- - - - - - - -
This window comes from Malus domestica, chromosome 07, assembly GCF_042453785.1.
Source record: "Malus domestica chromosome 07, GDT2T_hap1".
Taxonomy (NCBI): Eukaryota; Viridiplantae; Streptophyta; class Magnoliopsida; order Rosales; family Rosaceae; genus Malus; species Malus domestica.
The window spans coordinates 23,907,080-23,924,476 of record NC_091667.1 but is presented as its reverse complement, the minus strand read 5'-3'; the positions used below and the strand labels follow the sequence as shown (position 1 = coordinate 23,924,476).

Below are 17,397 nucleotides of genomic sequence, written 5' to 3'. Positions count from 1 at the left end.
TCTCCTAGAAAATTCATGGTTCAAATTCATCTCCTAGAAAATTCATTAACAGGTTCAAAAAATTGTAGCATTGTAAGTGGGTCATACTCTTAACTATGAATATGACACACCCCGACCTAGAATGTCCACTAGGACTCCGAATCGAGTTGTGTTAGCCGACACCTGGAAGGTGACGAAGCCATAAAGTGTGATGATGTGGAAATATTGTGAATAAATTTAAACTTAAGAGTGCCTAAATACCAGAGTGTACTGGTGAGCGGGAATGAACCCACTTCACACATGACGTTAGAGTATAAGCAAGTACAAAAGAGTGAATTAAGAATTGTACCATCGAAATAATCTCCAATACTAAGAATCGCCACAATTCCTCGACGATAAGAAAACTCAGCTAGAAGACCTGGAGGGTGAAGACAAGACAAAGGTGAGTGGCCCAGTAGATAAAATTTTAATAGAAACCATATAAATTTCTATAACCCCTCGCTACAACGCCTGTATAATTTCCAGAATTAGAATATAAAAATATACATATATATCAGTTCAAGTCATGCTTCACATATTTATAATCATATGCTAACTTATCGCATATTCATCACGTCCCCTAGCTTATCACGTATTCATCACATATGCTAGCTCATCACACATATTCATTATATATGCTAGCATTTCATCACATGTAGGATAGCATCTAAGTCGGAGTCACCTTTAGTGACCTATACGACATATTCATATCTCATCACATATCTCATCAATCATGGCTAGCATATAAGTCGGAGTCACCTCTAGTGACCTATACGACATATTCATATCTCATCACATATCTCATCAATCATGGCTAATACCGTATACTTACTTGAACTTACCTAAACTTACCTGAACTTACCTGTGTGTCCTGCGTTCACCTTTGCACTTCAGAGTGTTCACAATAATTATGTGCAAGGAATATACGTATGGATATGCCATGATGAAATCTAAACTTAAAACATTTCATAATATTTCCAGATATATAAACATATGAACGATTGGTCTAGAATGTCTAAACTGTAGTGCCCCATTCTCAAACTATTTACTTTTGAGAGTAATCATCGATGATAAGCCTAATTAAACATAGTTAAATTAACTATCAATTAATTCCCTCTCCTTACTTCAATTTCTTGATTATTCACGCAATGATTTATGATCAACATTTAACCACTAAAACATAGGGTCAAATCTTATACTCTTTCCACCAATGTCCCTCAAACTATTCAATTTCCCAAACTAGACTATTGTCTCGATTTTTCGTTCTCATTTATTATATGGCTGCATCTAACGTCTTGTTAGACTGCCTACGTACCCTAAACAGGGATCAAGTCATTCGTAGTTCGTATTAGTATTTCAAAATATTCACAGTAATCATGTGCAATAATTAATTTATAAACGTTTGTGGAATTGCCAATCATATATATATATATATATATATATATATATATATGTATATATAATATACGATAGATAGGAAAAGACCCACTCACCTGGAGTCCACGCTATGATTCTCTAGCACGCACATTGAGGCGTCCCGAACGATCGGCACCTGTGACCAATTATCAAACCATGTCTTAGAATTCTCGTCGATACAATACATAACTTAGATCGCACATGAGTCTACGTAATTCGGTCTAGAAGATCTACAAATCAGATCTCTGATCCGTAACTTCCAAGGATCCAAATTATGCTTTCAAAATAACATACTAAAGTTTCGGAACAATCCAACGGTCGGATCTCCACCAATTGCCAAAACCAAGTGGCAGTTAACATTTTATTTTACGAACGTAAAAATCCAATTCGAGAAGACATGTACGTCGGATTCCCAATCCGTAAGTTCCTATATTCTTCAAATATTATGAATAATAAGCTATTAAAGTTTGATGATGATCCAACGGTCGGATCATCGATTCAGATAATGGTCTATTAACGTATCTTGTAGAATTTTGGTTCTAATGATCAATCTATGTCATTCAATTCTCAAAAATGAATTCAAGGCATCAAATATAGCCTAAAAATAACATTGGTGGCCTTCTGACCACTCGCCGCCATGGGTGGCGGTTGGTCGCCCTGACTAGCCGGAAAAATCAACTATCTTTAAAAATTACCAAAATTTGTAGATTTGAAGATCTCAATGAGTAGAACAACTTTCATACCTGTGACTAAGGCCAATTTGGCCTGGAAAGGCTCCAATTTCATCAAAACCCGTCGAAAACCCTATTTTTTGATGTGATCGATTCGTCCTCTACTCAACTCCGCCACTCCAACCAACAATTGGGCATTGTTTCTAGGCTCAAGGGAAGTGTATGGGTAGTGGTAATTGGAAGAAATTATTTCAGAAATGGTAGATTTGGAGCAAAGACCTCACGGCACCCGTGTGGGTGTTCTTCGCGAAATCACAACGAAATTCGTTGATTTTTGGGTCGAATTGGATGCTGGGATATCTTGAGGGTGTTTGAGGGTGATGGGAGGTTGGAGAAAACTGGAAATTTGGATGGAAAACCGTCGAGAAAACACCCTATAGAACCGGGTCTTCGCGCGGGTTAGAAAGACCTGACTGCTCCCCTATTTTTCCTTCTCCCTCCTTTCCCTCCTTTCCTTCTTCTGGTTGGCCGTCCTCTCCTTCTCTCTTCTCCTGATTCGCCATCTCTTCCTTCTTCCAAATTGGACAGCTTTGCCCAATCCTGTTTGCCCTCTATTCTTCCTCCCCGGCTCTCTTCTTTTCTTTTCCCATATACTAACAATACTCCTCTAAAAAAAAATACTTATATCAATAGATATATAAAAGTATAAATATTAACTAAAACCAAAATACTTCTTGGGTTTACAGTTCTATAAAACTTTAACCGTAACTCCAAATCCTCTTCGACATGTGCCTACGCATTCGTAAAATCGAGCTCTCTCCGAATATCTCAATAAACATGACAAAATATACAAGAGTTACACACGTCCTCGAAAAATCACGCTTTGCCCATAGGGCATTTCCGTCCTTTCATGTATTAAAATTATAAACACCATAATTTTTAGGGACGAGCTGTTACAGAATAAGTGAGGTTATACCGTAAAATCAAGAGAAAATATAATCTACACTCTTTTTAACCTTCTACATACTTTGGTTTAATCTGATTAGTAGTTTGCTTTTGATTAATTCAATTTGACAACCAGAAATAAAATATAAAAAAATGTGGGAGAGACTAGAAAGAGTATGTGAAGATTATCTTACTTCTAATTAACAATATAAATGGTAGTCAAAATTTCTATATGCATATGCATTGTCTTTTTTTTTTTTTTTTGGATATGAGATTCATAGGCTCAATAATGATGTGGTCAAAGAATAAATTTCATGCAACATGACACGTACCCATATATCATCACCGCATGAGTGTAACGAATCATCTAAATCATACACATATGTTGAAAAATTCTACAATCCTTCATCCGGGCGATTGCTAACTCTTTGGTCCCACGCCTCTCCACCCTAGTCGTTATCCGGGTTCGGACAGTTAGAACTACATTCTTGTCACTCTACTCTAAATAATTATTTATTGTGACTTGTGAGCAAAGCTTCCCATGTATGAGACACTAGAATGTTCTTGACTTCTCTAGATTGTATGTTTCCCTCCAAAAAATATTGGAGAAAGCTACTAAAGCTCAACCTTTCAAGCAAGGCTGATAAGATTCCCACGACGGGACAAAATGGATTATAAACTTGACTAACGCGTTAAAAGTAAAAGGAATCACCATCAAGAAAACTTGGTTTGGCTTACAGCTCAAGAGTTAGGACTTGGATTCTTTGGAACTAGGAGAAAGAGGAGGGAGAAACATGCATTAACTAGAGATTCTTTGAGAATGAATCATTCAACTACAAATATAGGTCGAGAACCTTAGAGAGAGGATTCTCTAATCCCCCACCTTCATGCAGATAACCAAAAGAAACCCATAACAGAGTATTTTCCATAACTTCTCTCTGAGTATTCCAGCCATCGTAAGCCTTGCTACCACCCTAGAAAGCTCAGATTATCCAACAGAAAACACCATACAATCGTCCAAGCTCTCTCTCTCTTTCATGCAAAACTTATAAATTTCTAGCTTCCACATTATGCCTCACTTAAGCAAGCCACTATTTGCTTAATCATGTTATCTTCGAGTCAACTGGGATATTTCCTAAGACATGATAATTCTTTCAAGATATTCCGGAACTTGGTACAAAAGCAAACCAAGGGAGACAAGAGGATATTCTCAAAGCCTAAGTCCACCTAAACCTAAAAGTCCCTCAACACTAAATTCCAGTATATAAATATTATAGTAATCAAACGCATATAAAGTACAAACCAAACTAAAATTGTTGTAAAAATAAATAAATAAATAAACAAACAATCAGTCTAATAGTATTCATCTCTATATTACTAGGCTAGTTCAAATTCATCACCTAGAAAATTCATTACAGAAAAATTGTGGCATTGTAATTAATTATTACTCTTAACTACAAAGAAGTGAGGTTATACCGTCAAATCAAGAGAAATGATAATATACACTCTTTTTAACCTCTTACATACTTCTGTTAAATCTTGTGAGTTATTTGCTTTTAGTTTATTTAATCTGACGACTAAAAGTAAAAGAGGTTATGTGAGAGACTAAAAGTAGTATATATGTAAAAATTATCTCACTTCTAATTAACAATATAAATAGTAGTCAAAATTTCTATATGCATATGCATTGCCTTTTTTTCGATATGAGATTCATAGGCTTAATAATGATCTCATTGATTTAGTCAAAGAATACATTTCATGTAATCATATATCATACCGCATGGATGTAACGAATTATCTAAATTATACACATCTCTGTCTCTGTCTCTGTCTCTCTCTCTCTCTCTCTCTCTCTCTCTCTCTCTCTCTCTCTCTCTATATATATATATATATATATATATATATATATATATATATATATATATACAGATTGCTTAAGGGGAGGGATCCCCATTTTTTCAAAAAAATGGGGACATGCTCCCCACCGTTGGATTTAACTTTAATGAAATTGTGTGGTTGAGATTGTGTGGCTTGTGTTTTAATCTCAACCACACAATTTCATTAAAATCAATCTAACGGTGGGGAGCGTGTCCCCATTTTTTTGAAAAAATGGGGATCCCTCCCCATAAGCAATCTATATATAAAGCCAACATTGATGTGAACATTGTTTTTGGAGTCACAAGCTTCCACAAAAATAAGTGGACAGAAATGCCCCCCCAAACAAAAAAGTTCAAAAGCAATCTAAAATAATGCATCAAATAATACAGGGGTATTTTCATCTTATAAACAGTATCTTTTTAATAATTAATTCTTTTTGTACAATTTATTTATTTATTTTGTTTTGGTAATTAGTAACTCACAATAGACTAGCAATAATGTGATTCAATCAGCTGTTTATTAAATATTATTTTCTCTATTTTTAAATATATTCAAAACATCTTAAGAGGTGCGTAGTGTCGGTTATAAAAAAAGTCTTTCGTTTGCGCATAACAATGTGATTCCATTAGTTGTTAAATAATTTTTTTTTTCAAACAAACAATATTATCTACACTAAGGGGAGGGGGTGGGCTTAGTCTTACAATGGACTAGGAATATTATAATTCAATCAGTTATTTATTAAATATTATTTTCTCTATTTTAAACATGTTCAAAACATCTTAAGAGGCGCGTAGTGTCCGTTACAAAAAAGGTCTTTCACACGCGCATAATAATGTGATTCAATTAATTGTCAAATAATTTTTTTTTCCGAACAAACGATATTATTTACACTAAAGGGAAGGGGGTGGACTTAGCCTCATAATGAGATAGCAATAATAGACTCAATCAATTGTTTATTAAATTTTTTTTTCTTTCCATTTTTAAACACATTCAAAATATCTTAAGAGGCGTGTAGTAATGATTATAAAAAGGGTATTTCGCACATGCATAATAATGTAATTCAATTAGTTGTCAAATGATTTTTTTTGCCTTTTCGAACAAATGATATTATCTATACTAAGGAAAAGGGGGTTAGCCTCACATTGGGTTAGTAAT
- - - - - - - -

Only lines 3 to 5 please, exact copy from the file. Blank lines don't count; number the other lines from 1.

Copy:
Taxonomy (NCBI): Eukaryota; Viridiplantae; Streptophyta; class Magnoliopsida; order Rosales; family Rosaceae; genus Malus; species Malus domestica.
The window spans coordinates 23,907,080-23,924,476 of record NC_091667.1 but is presented as its reverse complement, the minus strand read 5'-3'; the positions used below and the strand labels follow the sequence as shown (position 1 = coordinate 23,924,476).

Below are 17,397 nucleotides of genomic sequence, written 5' to 3'. Positions count from 1 at the left end.